1. Introduction
In this paper we consider a monochromatic plane wave incident normally on a metallic cylinder that has a thin dielectric coating. The TMz incident wave is linearly polarized along the z-axis of the coated cylinder, as shown in
Fig. 1
Fig. 1 Optical metrology system schematic: C = detector array, D = computer
, where the incident electric and magnetic fields are denoted by
Ezincz and
Hinc. The scattered electric field wave
Ezscattemanates at all angles
0≤|ϕ|≤π . For this scattering configuration the exact solution of Maxwell’s equations is well known [
11. C. A. Balanis, Advanced Engineering Electromagnetics (J. Wiley & Sons, 1989).
–
44. M. Kerker, The Scattering of Light and Other Electromagnetic Radiation (Academic, 1969).
]. There is considerable literature for various practical situations, mainly in the microwave regime. However, our interest is motivated by the need for accurate and rapid metrology of various fluids used as lubricants and coating deposition on hypodermic needles and other medical devices. Typically, for these applications the product
2πa/λof incident laser radiation wavenumber and cylinder radius (
a) spans a range from
3×103to
1×106 radians.
Since many medical devices such as hypodermic needles are manufactured in a clean room environment, it is desirable to have a remote sensing means both for checking the presence or absence of the thin lubricant and also to measure its thickness,
T=b−a, typically
4μm or so. While not directly applicable to the clean room requirement, it is interesting to try using a laboratory microscope in inspecting for a thin micron-like film on a curved surface. Even using a modern microscope, one finds that imaging this thin film is quite difficult. Ellipsometry is the well-known measurement method for measuring the thickness of thin films on flat surfaces and sophisticated precise instruments using polarimetry are commercially available [
55. Handbook of Ellipsometry, H.G. Tompkins and E.A. Irene, Eds. (William Andrew, 2005).
]. To our knowledge none of these instruments will rapidly measure the thin film on the curved surface at optical wavelengths with the small radius (0.225 mm) that we are considering. The authors stress the applicability and compatibility of the novel
Fig. 1 apparatus to high-rate production of coated needles or wires, since neither polarization optics nor microscopic objectives are required in the optical train.
2. Electromagnetic theory for the scattered field
In order to determine an appropriate scattering angle for placement of the detector array in the metrology configuration shown in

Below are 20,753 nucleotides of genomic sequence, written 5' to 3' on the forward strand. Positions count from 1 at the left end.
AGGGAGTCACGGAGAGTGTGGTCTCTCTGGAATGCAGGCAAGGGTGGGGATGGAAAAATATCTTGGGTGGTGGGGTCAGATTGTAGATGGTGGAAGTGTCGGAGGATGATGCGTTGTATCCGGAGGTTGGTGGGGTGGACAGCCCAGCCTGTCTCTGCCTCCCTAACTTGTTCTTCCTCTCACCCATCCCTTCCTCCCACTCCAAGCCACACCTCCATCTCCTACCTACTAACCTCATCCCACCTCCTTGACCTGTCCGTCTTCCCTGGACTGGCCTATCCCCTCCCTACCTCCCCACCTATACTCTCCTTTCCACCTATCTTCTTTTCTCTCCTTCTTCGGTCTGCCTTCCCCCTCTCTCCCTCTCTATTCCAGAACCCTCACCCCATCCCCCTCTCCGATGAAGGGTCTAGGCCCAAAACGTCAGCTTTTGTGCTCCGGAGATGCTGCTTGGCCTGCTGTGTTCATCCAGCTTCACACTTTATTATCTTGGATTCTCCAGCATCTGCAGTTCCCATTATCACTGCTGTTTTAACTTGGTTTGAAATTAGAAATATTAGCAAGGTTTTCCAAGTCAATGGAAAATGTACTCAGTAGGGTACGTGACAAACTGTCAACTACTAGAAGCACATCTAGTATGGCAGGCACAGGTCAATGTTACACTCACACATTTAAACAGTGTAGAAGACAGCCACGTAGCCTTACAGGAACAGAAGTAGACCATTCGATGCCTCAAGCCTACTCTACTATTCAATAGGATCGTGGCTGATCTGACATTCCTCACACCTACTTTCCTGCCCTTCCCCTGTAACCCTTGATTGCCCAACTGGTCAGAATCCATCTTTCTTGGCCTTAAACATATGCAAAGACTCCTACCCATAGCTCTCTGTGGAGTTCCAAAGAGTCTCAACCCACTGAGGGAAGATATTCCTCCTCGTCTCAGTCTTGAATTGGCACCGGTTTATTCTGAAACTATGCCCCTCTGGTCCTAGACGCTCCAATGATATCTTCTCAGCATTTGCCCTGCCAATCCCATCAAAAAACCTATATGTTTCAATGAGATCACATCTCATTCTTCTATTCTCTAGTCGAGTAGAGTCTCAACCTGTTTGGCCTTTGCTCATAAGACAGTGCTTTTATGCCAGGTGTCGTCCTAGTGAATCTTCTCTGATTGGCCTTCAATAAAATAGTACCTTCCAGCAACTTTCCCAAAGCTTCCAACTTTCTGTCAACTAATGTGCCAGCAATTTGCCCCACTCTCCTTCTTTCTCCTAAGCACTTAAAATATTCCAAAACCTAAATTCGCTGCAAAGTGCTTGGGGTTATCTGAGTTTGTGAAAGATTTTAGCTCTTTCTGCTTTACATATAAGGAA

Fig. 1, it is necessary to evaluate accurately the scattered field at very high frequencies over
πsteradians. The results presented in this paper show that it is feasible to compute the scattered field where needed by truncating its eigenfunction expansion infinite series to a finite sum, in contrast to previous authors using other methods [
66. G. James, Geometrical Theory of Diffraction for Electromagnetic Waves (Peregrinus, 2003).
,
77. V. Borovikov and B. Kinber, Geometrical Theory of Diffraction (Institute of Electrical Engineers, 1994).
]. The development of the eigenfunction expansion is summarized below.
The advantage to using a computationally feasible implementation of the eigenfunction expansion is that the electric field can then be computed simply and accurately at any point in the radiation field.
The tangential component of the electric field vanishes at the surface of the conducting cylinder at
ρ=a, and the tangential components of both the electric field and the magnetic field are continuous at the surface of the dielectric at
ρ=b. These conditions result, for each
m, in three independent linear equations in the coefficients
Am,
Bm, and
Cm. The requirement that the tangential electric field vanish at the surface of the conducting cylinder means that the coefficients
Cm can be eliminated setting
Eq. (4) to 0 at
ρ=a:
The linear equations for
Amand
Bmresulting from the requirement for continuity of the tangential component of the magnetic field
Hat the dielectric boundary
ρ=b is obtained from Faraday’s law
applied at
ρ=bto the electric fields
Escattand
Ediel defined in
Eqs. (3) and
(4). In this problem the electric fields involved are everywhere parallel to the z-axis, so the magnetic field
Hhas only radial and azimuthal components
Hρ and
Hϕ. The tangential component of the magnetic field at the surface of the dielectric at
ρ=b is the azimuthal component
Hϕ, which in this case is given by
The accuracy of values for
Amcomputed using
Eq. (11) depends on
Λmbeing well-conditioned [
88. G. Strang, Linear Algebra and its Applications (Thompson Brooks/Cole, 2006).
]. If
Λmis ill-conditioned, the relative accuracy of computed values for
Amwill be overly sensitive to roundoff errors, as discussed in more detail below.
3. Numerical analysis and computational accuracy
In order to generate satisfactory values for
Escatt using a truncated eigenfunction expansion,
two requirements must be met. First, the coefficients
Amused in
Eq. (12) must be numerically accurate. Second, the value of M chosen for
Eq. (12) must be large enough so that the terms omitted from the exact eigenfunction expansion in
Eq. (3) are negligible.